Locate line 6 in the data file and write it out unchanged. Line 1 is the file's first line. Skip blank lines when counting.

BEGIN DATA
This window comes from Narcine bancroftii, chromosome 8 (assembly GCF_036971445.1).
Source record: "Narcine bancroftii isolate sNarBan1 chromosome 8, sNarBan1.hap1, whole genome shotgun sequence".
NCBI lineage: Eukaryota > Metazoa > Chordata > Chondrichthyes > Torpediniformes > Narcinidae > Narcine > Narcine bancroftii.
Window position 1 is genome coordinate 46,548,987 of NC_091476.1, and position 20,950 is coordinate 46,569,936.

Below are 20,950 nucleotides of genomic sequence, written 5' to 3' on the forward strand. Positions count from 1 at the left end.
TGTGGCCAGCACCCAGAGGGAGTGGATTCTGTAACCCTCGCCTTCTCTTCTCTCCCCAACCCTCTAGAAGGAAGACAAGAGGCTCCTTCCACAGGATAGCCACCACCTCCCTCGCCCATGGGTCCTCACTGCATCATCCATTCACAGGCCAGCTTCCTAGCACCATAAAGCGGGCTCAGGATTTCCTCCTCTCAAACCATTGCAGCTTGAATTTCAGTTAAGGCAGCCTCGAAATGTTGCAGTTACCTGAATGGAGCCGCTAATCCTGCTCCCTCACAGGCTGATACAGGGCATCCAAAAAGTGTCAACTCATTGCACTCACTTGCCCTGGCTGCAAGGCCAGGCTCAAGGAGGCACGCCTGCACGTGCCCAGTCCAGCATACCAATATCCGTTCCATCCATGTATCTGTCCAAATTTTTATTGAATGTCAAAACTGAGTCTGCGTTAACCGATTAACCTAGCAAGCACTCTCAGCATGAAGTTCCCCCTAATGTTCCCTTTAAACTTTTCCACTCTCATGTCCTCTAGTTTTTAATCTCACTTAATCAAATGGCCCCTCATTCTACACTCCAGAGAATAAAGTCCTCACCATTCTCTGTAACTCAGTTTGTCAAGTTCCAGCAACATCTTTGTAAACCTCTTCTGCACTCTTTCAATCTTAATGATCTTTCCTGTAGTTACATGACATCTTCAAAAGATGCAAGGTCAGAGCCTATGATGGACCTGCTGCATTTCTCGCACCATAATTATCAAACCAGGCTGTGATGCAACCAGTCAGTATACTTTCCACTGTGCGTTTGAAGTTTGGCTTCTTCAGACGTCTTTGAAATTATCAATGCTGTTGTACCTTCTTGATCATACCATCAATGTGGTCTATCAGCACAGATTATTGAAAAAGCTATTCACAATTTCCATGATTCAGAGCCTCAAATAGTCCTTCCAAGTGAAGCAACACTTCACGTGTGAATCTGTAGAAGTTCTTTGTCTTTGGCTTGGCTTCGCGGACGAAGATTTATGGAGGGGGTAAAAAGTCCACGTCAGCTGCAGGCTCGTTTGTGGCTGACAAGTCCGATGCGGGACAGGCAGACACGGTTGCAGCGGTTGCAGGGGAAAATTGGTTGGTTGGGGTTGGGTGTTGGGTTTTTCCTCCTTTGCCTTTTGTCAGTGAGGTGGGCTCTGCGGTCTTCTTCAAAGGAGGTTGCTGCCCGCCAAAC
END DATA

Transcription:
TGTGGCCAGCACCCAGAGGGAGTGGATTCTGTAACCCTCGCCTTCTCTTCTCTCCCCAACCCTCTAGAAGGAAGACAAGAGGCTCCTTCCACAGGATAGCCACCACCTCCCTCGCCCATGGGTCCTCACTGCATCATCCATTCACAGGCCAGCTTCCTAGCACCATAAAGCGGGCTCAGGATTTCCTCCTCTCAAACCATTGCAGCTTGAATTTCAGTTAAGGCAGCCTCGAAATGTTGCAGTTACCTGAATGGAGCCGCTAATCCTGCTCCCTCACAGGCTGATACAGGGCATCCAAAAAGTGTCAACTCATTGCACTCACTTGCCCTGGCTGCAAGGCCAGGCTCAAGGAGGCACGCCTGCACGTGCCCAGTCCAGCATACCAATATCCGTTCCATCCATGTATCTGTCCAAATTTTTATTGAATGTCAAAACTGAGTCTGCGTTAACCGATTAACCTAGCAAGCACTCTCAGCATGAAGTTCCCCCTAATGTTCCCTTTAAACTTTTCCACTCTCATGTCCTCTAGTTTTTAATCTCACTTAATCAAATGGCCCCTCATTCTACACTCCAGAGAATAAAGTCCTCACCATTCTCTGTAACTCAGTTTGTCAAGTTCCAGCAACATCTTTGTAAACCTCTTCTGCACTCTTTCAATCTTAATGATCTTTCCTGTAGTTACATGACATCTTCAAAAGATGCAAGGTCAGAGCCTATGATGGACCTGCTGCATTTCTCGCACCATAATTATCAAACCAGGCTGTGATGCAACCAGTCAGTATACTTTCCACTGTGCGTTTGAAGTTTGGCTTCTTCAGACGTCTTTGAAATTATCAATGCTGTTGTACCTTCTTGATCATACCATCAATGTGGTCTATCAGCACAGATTATTGAAAAAGCTATTCACAATTTCCATGATTCAGAGCCTCAAATAGTCCTTCCAAGTGAAGCAACACTTCACGTGTGAATCTGTAGAAGTTCTTTGTCTTTGGCTTGGCTTCGCGGACGAAGATTTATGGAGGGGGTAAAAAGTCCACGTCAGCTGCAGGCTCGTTTGTGGCTGACAAGTCCGATGCGGGACAGGCAGACACGGTTGCAGCGGTTGCAGGGGAAAATTGGTTGGTTGGGGTTGGGTGTTGGGTTTTTCCTCCTTTGCCTTTTGTCAGTGAGGTGGGCTCTGCGGTCTTCTTCAAAGGAGGTTGCTGCCCGCCAAAC